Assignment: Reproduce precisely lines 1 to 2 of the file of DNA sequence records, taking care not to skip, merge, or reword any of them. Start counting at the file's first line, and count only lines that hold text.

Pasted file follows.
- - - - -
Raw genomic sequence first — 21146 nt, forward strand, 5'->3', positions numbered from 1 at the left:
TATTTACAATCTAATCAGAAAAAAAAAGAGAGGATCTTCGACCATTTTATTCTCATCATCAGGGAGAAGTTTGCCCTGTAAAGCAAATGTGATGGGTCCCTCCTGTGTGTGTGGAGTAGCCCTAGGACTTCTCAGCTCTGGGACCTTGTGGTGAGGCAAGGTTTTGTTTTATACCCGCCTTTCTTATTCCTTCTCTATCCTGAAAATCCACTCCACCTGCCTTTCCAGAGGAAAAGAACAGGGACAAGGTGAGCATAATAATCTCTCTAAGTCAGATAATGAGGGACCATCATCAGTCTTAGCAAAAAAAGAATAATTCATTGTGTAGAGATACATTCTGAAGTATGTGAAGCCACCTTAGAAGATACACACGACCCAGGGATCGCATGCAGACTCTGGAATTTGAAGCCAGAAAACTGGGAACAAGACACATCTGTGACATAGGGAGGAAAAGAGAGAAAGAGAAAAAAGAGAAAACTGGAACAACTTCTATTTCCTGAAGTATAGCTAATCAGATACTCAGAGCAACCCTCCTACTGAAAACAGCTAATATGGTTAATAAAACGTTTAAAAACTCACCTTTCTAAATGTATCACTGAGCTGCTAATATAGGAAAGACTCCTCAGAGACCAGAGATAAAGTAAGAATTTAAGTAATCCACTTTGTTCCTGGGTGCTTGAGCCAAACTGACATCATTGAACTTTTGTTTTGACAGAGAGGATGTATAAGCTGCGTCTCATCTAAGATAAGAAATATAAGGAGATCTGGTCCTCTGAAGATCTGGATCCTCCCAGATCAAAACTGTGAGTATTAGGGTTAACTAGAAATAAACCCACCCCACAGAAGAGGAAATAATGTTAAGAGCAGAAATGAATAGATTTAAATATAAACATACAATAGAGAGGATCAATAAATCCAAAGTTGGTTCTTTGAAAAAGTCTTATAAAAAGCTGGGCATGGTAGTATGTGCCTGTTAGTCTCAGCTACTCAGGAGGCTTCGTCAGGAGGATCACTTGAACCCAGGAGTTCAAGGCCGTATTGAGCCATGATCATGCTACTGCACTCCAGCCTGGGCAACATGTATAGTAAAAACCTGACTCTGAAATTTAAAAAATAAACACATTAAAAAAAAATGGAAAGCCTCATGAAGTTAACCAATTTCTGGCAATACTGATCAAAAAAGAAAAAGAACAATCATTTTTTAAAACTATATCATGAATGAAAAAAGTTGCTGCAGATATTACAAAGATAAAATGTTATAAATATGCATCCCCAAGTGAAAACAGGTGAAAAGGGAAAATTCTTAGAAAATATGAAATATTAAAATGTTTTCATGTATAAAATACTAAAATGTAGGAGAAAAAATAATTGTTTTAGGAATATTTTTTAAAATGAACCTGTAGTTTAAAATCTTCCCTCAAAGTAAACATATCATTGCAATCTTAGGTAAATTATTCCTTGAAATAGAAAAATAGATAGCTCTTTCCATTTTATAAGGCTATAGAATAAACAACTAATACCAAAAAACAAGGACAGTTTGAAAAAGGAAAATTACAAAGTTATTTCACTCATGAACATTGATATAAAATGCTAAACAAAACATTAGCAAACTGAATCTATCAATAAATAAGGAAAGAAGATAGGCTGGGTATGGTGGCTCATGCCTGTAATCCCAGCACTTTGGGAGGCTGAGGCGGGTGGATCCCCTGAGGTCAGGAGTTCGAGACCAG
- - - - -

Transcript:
Raw genomic sequence first — 21146 nt, forward strand, 5'->3', positions numbered from 1 at the left:
TATTTACAATCTAATCAGAAAAAAAAAGAGAGGATCTTCGACCATTTTATTCTCATCATCAGGGAGAAGTTTGCCCTGTAAAGCAAATGTGATGGGTCCCTCCTGTGTGTGTGGAGTAGCCCTAGGACTTCTCAGCTCTGGGACCTTGTGGTGAGGCAAGGTTTTGTTTTATACCCGCCTTTCTTATTCCTTCTCTATCCTGAAAATCCACTCCACCTGCCTTTCCAGAGGAAAAGAACAGGGACAAGGTGAGCATAATAATCTCTCTAAGTCAGATAATGAGGGACCATCATCAGTCTTAGCAAAAAAAGAATAATTCATTGTGTAGAGATACATTCTGAAGTATGTGAAGCCACCTTAGAAGATACACACGACCCAGGGATCGCATGCAGACTCTGGAATTTGAAGCCAGAAAACTGGGAACAAGACACATCTGTGACATAGGGAGGAAAAGAGAGAAAGAGAAAAAAGAGAAAACTGGAACAACTTCTATTTCCTGAAGTATAGCTAATCAGATACTCAGAGCAACCCTCCTACTGAAAACAGCTAATATGGTTAATAAAACGTTTAAAAACTCACCTTTCTAAATGTATCACTGAGCTGCTAATATAGGAAAGACTCCTCAGAGACCAGAGATAAAGTAAGAATTTAAGTAATCCACTTTGTTCCTGGGTGCTTGAGCCAAACTGACATCATTGAACTTTTGTTTTGACAGAGAGGATGTATAAGCTGCGTCTCATCTAAGATAAGAAATATAAGGAGATCTGGTCCTCTGAAGATCTGGATCCTCCCAGATCAAAACTGTGAGTATTAGGGTTAACTAGAAATAAACCCACCCCACAGAAGAGGAAATAATGTTAAGAGCAGAAATGAATAGATTTAAATATAAACATACAATAGAGAGGATCAATAAATCCAAAGTTGGTTCTTTGAAAAAGTCTTATAAAAAGCTGGGCATGGTAGTATGTGCCTGTTAGTCTCAGCTACTCAGGAGGCTTCGTCAGGAGGATCACTTGAACCCAGGAGTTCAAGGCCGTATTGAGCCATGATCATGCTACTGCACTCCAGCCTGGGCAACATGTATAGTAAAAACCTGACTCTGAAATTTAAAAAATAAACACATTAAAAAAAAATGGAAAGCCTCATGAAGTTAACCAATTTCTGGCAATACTGATCAAAAAAGAAAAAGAACAATCATTTTTTAAAACTATATCATGAATGAAAAAAGTTGCTGCAGATATTACAAAGATAAAATGTTATAAATATGCATCCCCAAGTGAAAACAGGTGAAAAGGGAAAATTCTTAGAAAATATGAAATATTAAAATGTTTTCATGTATAAAATACTAAAATGTAGGAGAAAAAATAATTGTTTTAGGAATATTTTTTAAAATGAACCTGTAGTTTAAAATCTTCCCTCAAAGTAAACATATCATTGCAATCTTAGGTAAATTATTCCTTGAAATAGAAAAATAGATAGCTCTTTCCATTTTATAAGGCTATAGAATAAACAACTAATACCAAAAAACAAGGACAGTTTGAAAAAGGAAAATTACAAAGTTATTTCACTCATGAACATTGATATAAAATGCTAAACAAAACATTAGCAAACTGAATCTATCAATAAATAAGGAAAGAAGATAGGCTGGGTATGGTGGCTCATGCCTGTAATCCCAGCACTTTGGGAGGCTGAGGCGGGTGGATCCCCTGAGGTCAGGAGTTCGAGACCAG